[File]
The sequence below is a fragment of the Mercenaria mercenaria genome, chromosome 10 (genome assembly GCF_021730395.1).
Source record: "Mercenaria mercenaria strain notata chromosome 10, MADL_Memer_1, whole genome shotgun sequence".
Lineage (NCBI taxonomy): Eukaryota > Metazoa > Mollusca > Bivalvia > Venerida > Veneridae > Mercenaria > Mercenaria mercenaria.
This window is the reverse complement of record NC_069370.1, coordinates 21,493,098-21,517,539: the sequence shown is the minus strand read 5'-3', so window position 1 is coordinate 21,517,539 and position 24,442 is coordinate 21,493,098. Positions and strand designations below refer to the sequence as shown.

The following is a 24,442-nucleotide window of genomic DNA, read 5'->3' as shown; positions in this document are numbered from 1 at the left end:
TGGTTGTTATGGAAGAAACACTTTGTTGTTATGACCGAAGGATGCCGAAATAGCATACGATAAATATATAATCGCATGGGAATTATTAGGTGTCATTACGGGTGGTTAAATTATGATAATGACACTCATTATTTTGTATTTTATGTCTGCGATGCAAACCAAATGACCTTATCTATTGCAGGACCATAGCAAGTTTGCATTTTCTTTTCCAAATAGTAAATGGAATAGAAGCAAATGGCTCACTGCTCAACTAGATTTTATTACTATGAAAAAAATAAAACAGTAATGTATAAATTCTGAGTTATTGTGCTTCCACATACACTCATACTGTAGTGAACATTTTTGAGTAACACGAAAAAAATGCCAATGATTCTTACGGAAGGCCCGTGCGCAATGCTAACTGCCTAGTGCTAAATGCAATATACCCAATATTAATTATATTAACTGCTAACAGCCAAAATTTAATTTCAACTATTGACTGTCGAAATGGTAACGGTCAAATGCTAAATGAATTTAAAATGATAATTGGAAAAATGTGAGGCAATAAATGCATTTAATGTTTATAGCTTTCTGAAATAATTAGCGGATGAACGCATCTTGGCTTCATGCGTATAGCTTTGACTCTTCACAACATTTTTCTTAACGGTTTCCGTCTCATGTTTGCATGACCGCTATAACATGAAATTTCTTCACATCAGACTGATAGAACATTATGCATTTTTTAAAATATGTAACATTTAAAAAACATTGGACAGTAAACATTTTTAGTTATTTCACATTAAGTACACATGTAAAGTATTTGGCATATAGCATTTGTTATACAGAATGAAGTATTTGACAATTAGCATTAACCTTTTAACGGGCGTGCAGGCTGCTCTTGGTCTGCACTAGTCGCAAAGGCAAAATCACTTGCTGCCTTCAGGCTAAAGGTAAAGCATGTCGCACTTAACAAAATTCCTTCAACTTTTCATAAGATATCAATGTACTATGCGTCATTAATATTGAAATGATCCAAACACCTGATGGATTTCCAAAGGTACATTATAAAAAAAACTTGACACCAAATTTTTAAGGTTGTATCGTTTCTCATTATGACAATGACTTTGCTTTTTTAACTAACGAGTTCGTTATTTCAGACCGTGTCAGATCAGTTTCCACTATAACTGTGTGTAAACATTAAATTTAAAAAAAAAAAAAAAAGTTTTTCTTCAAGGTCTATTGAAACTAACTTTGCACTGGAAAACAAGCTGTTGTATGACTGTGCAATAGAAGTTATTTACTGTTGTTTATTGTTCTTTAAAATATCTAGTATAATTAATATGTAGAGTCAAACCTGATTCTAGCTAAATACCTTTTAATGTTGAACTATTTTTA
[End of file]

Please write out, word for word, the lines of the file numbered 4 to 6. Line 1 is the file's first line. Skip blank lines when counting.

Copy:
This window is the reverse complement of record NC_069370.1, coordinates 21,493,098-21,517,539: the sequence shown is the minus strand read 5'-3', so window position 1 is coordinate 21,517,539 and position 24,442 is coordinate 21,493,098. Positions and strand designations below refer to the sequence as shown.

The following is a 24,442-nucleotide window of genomic DNA, read 5'->3' as shown; positions in this document are numbered from 1 at the left end:
TGGTTGTTATGGAAGAAACACTTTGTTGTTATGACCGAAGGATGCCGAAATAGCATACGATAAATATATAATCGCATGGGAATTATTAGGTGTCATTACGGGTGGTTAAATTATGATAATGACACTCATTATTTTGTATTTTATGTCTGCGATGCAAACCAAATGACCTTATCTATTGCAGGACCATAGCAAGTTTGCATTTTCTTTTCCAAATAGTAAATGGAATAGAAGCAAATGGCTCACTGCTCAACTAGATTTTATTACTATGAAAAAAATAAAACAGTAATGTATAAATTCTGAGTTATTGTGCTTCCACATACACTCATACTGTAGTGAACATTTTTGAGTAACACGAAAAAAATGCCAATGATTCTTACGGAAGGCCCGTGCGCAATGCTAACTGCCTAGTGCTAAATGCAATATACCCAATATTAATTATATTAACTGCTAACAGCCAAAATTTAATTTCAACTATTGACTGTCGAAATGGTAACGGTCAAATGCTAAATGAATTTAAAATGATAATTGGAAAAATGTGAGGCAATAAATGCATTTAATGTTTATAGCTTTCTGAAATAATTAGCGGATGAACGCATCTTGGCTTCATGCGTATAGCTTTGACTCTTCACAACATTTTTCTTAACGGTTTCCGTCTCATGTTTGCATGACCGCTATAACATGAAATTTCTTCACATCAGACTGATAGAACATTATGCATTTTTTAAAATATGTAACATTTAAAAAACATTGGACAGTAAACATTTTTAGTTATTTCACATTAAGTACACATGTAAAGTATTTGGCATATAGCATTTGTTATACAGAATGAAGTATTTGACAATTAGCATTAACCTTTTAACGGGCGTGCAGGCTGCTCTTGGTCTGCACTAGTCGCAAAGGCAAAATCACTTGCTGCCTTCAGGCTAAAGGTAAAGCATGTCGCACTTAACAAAATTCCTTCAACTTTTCATAAGATATCAATGTACTATGCGTCATTAATATTGAAATGATCCAAACACCTGATGGATTTCCAAAGGTACATTATAAAAAAAACTTGACACCAAATTTTTAAGGTTGTATCGTTTCTCATTATGACAATGACTTTGCTTTTTTAACTAACGAGTTCGTTATTTCAGACCGTGTCAGATCAGTTTCCACTATAACTGTGTGTAAACATTAAATTTAAAAAAAAAAAAAAAAGTTTTTCTTCAAGGTCTATTGAAACTAACTTTGCACTGGAAAACAAGCTGTTGTATGACTGTGCAATAGAAGTTATTTACTGTTGTTTATTGTTCTTTAAAATATCTAGTATAATTAATATGTAGAGTCAAACCTGATTCTAGCTAAATACCTTTTAATGTTGAACTATTTTTA